CDs Longer than 80 Minutes Are Becoming More Common

The “Redbook” CD specifications state that CDs contain a maximum of 74 or 80 minutes of music. But over the years, record producers have tried to push that limit. There have been some CDs released that approach the 90-minute mark, but I suspect that these are CD-Rs – individual burned CDs – because this is possible using “overburning.”

But I’ve been seeing a lot of CDs recently that are longer than 80 minutes. In the Mozart 225 box set, many of the CDs exceed this duration, and some are even longer than 85 minutes. The longest CD in this set clocks in at 86:30.

Longest cd

This isn’t a problem if you’re playing back the CDs on recent devices, or trying to rip them to a computer, but older CD players may not support these discs because the track that spirals around the disc are too close together for older players to read.

6 thoughts on “CDs Longer than 80 Minutes Are Becoming More Common

  1. I believe the Red Book standards allow a track-pitch tolerance of +/- 10%, permitting a play time of over 81 minutes. Push this even further depends on the record company’s confidence that such CDs can be scanned without “skipping”. (Yes, I wrote that deliberately.)

    CDs running 81+ minutes go back at least 25 years. They appeared mostly on classical recordings where the record company didn’t want to master another disk.

  2. Are the listed durations of songs on CDs accurate? When track lengths pop up in iTunes or on a playback device, are the figures being read from a table, which might include typos, as track names sometimes do, or are they measuring the data? Are the silent spaces between tracks (when they exist) reflected in any of the duration numbers that we see listed?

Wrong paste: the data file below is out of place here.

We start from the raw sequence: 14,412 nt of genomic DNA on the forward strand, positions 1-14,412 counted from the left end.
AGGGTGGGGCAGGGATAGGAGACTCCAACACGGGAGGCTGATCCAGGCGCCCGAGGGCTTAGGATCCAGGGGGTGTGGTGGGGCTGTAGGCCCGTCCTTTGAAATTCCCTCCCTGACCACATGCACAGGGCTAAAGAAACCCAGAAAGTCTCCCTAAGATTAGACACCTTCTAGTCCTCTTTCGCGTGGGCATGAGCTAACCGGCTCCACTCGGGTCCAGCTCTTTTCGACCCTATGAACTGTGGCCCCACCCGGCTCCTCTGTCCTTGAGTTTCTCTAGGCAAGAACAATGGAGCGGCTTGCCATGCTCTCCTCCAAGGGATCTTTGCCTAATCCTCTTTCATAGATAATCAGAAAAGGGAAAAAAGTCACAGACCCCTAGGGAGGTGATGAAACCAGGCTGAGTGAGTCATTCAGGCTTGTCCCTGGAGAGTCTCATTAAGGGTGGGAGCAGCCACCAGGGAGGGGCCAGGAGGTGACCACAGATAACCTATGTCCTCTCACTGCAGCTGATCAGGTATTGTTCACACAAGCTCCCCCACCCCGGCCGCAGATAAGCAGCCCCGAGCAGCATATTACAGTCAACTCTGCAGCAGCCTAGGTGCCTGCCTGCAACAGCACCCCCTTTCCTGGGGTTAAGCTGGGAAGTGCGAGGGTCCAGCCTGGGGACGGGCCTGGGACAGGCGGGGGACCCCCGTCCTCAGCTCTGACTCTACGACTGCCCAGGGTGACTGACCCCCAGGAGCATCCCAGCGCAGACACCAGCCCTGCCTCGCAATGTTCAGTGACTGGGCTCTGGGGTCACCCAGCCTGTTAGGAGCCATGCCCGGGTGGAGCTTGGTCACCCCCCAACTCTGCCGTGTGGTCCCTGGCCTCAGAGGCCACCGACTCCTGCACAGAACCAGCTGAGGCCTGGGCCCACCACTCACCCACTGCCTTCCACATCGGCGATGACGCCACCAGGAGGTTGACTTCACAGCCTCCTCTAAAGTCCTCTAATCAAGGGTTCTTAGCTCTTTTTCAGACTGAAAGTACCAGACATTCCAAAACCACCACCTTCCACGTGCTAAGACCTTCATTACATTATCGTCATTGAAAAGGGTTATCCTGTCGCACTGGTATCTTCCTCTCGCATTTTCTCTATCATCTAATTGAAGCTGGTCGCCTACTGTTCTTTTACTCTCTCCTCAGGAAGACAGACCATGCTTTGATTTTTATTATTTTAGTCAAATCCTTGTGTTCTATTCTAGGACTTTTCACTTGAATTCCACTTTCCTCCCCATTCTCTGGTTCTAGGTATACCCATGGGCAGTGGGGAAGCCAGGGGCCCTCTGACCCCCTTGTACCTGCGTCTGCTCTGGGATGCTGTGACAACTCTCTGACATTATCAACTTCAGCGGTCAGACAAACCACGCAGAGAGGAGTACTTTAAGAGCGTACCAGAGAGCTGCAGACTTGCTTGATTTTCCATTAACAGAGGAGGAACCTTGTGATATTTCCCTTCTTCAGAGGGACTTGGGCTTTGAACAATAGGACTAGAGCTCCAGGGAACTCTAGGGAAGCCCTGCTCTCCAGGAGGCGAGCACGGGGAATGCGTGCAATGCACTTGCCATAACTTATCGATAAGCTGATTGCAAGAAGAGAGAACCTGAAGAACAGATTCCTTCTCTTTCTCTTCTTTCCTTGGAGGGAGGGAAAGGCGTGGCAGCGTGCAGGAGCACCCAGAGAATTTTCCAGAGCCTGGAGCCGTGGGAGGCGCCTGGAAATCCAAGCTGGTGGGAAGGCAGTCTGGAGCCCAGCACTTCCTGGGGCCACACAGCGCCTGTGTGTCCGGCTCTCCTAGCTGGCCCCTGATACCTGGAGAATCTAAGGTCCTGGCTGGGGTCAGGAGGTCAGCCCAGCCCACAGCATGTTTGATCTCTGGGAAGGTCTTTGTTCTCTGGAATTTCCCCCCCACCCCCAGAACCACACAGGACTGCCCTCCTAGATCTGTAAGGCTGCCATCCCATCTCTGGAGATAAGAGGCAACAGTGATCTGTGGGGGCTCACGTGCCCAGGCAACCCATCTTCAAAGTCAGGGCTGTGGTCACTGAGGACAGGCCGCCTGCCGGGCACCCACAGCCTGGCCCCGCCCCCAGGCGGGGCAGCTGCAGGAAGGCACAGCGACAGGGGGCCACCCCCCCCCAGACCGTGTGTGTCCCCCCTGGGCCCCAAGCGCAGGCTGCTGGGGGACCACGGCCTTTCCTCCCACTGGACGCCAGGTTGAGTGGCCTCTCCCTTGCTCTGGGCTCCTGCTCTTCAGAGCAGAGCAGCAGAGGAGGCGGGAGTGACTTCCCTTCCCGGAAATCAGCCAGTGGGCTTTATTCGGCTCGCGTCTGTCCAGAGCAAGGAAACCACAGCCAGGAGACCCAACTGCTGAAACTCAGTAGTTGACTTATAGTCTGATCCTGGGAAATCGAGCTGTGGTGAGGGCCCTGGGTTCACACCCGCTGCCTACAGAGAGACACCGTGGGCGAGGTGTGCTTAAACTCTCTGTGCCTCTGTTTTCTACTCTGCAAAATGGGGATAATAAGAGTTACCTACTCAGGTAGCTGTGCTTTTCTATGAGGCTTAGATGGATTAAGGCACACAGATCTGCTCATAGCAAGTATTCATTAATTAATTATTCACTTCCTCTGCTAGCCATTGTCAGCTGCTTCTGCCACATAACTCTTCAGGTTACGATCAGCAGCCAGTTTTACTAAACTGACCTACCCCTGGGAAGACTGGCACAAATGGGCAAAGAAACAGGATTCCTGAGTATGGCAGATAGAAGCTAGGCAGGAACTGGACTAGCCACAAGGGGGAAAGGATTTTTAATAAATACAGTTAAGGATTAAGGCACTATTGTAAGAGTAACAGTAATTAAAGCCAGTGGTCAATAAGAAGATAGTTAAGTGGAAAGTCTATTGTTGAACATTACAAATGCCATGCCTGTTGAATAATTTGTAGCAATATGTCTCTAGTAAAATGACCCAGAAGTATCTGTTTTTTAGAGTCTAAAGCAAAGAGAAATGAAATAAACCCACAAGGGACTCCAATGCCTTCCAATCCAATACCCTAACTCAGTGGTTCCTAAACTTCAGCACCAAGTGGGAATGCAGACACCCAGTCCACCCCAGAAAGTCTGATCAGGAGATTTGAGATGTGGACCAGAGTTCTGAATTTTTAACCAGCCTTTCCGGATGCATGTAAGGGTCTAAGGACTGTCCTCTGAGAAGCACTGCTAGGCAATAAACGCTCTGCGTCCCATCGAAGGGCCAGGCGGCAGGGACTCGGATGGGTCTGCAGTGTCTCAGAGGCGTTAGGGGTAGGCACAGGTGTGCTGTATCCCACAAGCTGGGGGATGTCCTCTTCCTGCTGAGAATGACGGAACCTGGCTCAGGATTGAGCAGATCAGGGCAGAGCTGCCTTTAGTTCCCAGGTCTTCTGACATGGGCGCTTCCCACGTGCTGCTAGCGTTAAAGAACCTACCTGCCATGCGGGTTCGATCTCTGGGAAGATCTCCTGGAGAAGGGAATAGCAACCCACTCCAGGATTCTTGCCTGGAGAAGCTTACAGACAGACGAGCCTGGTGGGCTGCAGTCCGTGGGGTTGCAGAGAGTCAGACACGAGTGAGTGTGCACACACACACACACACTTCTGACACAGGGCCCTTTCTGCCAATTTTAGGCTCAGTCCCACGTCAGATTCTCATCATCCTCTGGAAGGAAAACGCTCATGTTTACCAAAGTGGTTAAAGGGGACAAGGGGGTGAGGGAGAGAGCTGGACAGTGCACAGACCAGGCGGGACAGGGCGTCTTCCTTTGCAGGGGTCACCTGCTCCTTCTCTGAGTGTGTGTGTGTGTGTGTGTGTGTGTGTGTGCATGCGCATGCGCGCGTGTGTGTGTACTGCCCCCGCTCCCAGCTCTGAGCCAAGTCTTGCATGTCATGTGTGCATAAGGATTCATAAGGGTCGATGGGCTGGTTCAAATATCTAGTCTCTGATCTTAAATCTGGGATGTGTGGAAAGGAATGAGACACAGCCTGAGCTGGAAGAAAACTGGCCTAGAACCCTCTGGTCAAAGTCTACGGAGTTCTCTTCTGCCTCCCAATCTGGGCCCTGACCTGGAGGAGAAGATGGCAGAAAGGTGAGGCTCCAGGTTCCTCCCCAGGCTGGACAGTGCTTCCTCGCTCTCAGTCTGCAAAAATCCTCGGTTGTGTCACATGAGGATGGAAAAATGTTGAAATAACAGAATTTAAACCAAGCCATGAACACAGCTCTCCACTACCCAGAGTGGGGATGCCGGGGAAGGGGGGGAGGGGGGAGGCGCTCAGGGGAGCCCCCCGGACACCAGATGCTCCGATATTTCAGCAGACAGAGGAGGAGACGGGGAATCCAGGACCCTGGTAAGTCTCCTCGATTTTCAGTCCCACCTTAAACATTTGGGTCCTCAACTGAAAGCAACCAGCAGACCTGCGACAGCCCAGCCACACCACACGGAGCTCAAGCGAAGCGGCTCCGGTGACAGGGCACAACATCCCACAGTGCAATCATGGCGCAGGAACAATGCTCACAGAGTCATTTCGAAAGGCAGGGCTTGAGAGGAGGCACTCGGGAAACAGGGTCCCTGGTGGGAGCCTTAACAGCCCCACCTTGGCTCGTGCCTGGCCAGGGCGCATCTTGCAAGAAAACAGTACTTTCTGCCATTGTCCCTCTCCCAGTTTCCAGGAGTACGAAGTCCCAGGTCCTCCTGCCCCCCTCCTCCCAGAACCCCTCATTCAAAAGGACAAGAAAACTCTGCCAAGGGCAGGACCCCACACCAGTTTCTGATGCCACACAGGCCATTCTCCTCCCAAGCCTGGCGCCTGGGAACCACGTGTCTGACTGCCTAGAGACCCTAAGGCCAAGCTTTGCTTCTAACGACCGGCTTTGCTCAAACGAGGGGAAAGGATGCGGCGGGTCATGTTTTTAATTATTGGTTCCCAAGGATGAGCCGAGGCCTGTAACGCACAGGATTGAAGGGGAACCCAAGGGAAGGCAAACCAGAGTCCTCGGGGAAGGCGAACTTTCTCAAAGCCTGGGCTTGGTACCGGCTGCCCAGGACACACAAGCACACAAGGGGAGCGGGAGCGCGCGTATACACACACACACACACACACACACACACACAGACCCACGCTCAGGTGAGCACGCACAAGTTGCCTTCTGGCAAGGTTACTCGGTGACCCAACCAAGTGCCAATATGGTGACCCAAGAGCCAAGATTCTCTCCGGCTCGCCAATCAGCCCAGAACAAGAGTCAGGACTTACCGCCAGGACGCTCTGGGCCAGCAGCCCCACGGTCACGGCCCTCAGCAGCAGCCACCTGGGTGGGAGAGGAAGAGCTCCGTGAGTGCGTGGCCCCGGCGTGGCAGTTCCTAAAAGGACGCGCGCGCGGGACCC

• The track lengths are calculated from the CD catalog info. And the total CD length includes silence; for the example above, the booklet lists the disc as 86:15, which is presumably the sum of the track times.

  3. It really makes albums cheaper. For example, Bruckner’s Symphony No. 8 of Deutsche Grammophon conducted by Karajan were originally released as GH2 (high-price album) with two high-price disks in it; now it’s released as GOR (the Originals) as one mid-price disk.

  4. Nearly 90 minutes on 1 CD side is already more than 10 years possible:
    Die Ärzte ‎– Bäst Of (2CD, released 2006) 2×90 minutes minus a few seconds, factory pressed no CD-R.

  5. I’ve been using 90 minute CDRs for a number of years. Sadly, they are becoming tricky to find, and at a reasonable price. But even if you can find a good price for the media itself, you still end up forking over a lot of money cos of import costs : shipping, foreign exchange, etc.

    I’m in Canada and fortunately still find the specialty discs in the US, but it’s still pricey. Sometimes it’s more economical to order from the UK or Germany, but it depends.

    I’ve tried some 99-minute discs, but those tend to be a little more problematic. Not sure if it’s the quality of the brand or the physical limitations of the disc and/or my players… or both? I expect some skipping towards the end (of a filled-to-capacity disc), but I’ve experienced some skipping problems throughout. Again, not sure if it’s the cheap quality of the brand or simple compatibility conflicts between disc and player.

    At any rate, 90-min discs are great. You can even get away with a LITTLE bit of overburning and get away with 91-92 mins, but it’s a narrower margin than overburning on 80-min discs which can give you that extra 2 mins easy without much problem, and maybe pushing the envelope for another 30-60 seconds after that.

Leave a Comment

This site uses Akismet to reduce spam. Learn how your comment data is processed.